Telling when-I-was-your-age stories is essentially a rite of passage into older adulthood. You'd think walking three miles to school — barefoot in the snow and uphill both ways, of course — was a national pastime. But in the debate of who had it tougher, the younger generations might win this round.
That's because a September 2015 study published in Obesity Research & Clinical Practice suggests that people today have to eat less and exercise more than people did in the 1980s in order to achieve the same weight.
Researchers from Toronto's York University analyzed the self-reported diet habits of more than 36,000 U.S. adults between 1971 and 2008 as well as self-reported physical activity of more than 14,000 U.S. adults between 1988 and 2006.
The results revealed that a person in 2006 would have a BMI that was 2.3 points higher than someone of the same age in 1988, even though they followed the same exercise routine and ate the same amount of calories and macronutrients (think protein, fats, etc.).
In other words, if you followed the same diet and exercise plan that your parents did when they were your age, you would still weigh more than them. Uncool, guys.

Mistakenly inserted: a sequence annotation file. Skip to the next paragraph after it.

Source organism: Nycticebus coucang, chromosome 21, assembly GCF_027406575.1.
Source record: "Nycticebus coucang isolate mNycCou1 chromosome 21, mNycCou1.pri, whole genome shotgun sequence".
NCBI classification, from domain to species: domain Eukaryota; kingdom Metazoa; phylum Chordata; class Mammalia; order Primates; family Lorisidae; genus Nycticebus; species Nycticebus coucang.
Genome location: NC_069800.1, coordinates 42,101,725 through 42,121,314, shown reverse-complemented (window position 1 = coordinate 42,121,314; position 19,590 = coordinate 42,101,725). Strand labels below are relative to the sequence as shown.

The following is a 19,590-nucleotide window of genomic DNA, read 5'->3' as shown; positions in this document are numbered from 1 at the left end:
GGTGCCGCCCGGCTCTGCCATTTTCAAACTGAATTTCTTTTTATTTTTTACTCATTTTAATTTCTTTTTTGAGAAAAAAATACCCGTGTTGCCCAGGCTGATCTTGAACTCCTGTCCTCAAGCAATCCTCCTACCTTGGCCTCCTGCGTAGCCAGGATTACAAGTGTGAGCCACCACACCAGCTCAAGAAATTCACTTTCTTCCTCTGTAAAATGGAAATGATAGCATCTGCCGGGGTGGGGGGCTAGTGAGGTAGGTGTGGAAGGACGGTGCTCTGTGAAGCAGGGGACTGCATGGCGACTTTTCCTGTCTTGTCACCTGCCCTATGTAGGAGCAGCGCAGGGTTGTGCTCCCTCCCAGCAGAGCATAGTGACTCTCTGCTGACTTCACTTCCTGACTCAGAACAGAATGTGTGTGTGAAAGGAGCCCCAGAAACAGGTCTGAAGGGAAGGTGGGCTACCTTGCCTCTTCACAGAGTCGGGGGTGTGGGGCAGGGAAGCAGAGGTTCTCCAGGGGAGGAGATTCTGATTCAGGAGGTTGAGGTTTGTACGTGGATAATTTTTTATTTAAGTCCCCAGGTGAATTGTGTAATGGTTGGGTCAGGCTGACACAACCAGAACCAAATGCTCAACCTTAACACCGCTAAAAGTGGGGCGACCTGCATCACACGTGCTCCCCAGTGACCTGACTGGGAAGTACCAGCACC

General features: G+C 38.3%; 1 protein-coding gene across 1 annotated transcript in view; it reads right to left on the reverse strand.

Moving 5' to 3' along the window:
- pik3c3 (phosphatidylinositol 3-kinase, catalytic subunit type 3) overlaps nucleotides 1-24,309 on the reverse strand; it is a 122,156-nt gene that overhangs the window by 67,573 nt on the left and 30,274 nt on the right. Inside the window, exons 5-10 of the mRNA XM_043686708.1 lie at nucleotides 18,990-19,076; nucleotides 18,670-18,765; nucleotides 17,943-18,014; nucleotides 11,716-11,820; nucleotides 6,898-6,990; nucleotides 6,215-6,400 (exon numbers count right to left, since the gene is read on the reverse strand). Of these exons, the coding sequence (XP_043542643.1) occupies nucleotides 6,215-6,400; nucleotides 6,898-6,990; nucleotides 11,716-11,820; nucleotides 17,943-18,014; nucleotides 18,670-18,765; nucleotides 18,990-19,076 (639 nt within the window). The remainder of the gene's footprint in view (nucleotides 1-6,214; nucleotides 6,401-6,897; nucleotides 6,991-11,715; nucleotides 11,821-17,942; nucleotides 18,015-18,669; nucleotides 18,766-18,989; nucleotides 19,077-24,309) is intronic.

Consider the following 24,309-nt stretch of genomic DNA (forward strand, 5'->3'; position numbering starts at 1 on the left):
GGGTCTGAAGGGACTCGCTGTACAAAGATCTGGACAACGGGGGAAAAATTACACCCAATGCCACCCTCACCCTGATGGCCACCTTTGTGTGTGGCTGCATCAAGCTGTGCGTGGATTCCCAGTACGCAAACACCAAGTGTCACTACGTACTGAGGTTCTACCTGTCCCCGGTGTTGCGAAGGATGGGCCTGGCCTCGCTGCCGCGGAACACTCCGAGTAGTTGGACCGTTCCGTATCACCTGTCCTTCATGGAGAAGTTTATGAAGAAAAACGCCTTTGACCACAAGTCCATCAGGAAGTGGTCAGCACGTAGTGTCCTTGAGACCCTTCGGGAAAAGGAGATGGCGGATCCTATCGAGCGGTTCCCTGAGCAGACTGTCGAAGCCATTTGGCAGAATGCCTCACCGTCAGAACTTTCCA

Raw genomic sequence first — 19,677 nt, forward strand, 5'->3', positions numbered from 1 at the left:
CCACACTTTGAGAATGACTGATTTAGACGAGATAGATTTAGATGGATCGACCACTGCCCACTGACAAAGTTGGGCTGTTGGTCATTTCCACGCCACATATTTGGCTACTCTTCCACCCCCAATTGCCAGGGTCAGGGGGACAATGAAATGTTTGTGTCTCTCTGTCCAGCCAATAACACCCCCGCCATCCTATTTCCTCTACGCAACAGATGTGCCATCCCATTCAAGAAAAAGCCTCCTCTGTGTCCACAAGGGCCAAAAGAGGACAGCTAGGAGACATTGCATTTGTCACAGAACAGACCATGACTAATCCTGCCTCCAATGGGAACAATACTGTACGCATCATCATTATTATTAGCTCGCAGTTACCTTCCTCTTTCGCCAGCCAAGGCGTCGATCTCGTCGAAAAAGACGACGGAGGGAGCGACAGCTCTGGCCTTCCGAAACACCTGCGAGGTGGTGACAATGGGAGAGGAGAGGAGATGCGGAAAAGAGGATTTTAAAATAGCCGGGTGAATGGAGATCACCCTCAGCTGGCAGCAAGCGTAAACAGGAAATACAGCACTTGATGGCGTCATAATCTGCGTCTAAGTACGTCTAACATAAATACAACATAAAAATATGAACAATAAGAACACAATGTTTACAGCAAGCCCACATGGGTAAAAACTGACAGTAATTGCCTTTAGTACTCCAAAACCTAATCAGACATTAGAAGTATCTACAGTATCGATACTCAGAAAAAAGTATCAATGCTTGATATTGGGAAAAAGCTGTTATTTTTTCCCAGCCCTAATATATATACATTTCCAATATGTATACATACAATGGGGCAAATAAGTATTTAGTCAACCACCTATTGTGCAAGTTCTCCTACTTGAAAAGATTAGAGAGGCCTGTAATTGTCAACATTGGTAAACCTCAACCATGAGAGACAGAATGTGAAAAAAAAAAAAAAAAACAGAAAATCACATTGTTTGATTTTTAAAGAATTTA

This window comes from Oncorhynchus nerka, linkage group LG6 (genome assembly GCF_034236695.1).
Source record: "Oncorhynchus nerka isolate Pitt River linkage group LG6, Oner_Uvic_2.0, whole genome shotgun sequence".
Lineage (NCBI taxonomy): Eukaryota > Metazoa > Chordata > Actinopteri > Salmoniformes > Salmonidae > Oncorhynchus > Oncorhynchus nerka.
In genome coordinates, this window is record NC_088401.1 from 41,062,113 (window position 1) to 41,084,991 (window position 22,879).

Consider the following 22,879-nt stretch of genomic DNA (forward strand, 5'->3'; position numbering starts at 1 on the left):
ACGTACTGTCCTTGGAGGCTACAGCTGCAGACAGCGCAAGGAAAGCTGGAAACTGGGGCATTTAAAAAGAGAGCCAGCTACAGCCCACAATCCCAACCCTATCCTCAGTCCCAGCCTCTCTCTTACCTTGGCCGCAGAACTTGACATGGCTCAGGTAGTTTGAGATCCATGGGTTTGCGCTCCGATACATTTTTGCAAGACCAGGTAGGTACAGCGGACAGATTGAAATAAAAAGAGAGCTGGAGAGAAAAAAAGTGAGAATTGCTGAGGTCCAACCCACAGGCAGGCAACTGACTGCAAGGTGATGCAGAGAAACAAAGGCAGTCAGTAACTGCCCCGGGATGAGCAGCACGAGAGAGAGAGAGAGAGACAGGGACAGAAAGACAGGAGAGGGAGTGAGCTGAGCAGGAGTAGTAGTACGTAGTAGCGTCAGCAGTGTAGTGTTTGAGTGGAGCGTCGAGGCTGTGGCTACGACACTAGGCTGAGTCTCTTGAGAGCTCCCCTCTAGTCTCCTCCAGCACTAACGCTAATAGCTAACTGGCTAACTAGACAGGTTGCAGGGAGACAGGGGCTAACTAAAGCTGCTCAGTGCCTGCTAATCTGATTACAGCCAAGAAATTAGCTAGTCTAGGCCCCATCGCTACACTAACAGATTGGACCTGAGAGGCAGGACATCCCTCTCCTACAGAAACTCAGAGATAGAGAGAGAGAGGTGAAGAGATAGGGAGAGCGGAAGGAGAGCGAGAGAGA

Why the difference? Well, life.
The study authors point out several differences between now and the '80s that have been linked to weight gain, including increased exposure to pesticides and other chemicals, taking more prescription medications and disrupting the diversity of our gut bacteria.
Figuring out exactly why we have to eat less and exercise more than our '80s counterparts to stay healthy will require more research, but this study is a good reminder: There's more to obesity than a poor diet and lack of exercise; there are many contributing factors, some of which are out of our control.